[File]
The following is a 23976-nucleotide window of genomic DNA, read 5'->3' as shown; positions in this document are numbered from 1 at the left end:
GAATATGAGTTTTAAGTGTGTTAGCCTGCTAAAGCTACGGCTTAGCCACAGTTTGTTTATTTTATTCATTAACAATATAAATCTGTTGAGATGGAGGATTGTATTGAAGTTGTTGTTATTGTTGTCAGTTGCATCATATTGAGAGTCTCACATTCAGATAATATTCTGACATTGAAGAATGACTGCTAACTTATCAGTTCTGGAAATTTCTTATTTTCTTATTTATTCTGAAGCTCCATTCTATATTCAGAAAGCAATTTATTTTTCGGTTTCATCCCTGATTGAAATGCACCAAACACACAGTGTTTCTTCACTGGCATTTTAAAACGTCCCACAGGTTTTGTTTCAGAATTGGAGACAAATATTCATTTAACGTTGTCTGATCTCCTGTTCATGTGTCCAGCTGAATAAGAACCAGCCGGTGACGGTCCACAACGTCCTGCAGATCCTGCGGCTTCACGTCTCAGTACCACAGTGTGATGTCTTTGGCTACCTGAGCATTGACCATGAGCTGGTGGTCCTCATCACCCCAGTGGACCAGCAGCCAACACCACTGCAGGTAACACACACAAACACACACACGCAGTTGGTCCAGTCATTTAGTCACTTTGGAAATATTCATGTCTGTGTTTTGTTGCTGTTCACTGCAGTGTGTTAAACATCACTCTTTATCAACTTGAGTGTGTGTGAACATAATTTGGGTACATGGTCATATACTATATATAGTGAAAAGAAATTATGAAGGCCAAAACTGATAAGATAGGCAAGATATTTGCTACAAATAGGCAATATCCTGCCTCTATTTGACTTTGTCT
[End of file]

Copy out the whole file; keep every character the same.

The following is a 23976-nucleotide window of genomic DNA, read 5'->3' as shown; positions in this document are numbered from 1 at the left end:
GAATATGAGTTTTAAGTGTGTTAGCCTGCTAAAGCTACGGCTTAGCCACAGTTTGTTTATTTTATTCATTAACAATATAAATCTGTTGAGATGGAGGATTGTATTGAAGTTGTTGTTATTGTTGTCAGTTGCATCATATTGAGAGTCTCACATTCAGATAATATTCTGACATTGAAGAATGACTGCTAACTTATCAGTTCTGGAAATTTCTTATTTTCTTATTTATTCTGAAGCTCCATTCTATATTCAGAAAGCAATTTATTTTTCGGTTTCATCCCTGATTGAAATGCACCAAACACACAGTGTTTCTTCACTGGCATTTTAAAACGTCCCACAGGTTTTGTTTCAGAATTGGAGACAAATATTCATTTAACGTTGTCTGATCTCCTGTTCATGTGTCCAGCTGAATAAGAACCAGCCGGTGACGGTCCACAACGTCCTGCAGATCCTGCGGCTTCACGTCTCAGTACCACAGTGTGATGTCTTTGGCTACCTGAGCATTGACCATGAGCTGGTGGTCCTCATCACCCCAGTGGACCAGCAGCCAACACCACTGCAGGTAACACACACAAACACACACACGCAGTTGGTCCAGTCATTTAGTCACTTTGGAAATATTCATGTCTGTGTTTTGTTGCTGTTCACTGCAGTGTGTTAAACATCACTCTTTATCAACTTGAGTGTGTGTGAACATAATTTGGGTACATGGTCATATACTATATATAGTGAAAAGAAATTATGAAGGCCAAAACTGATAAGATAGGCAAGATATTTGCTACAAATAGGCAATATCCTGCCTCTATTTGACTTTGTCT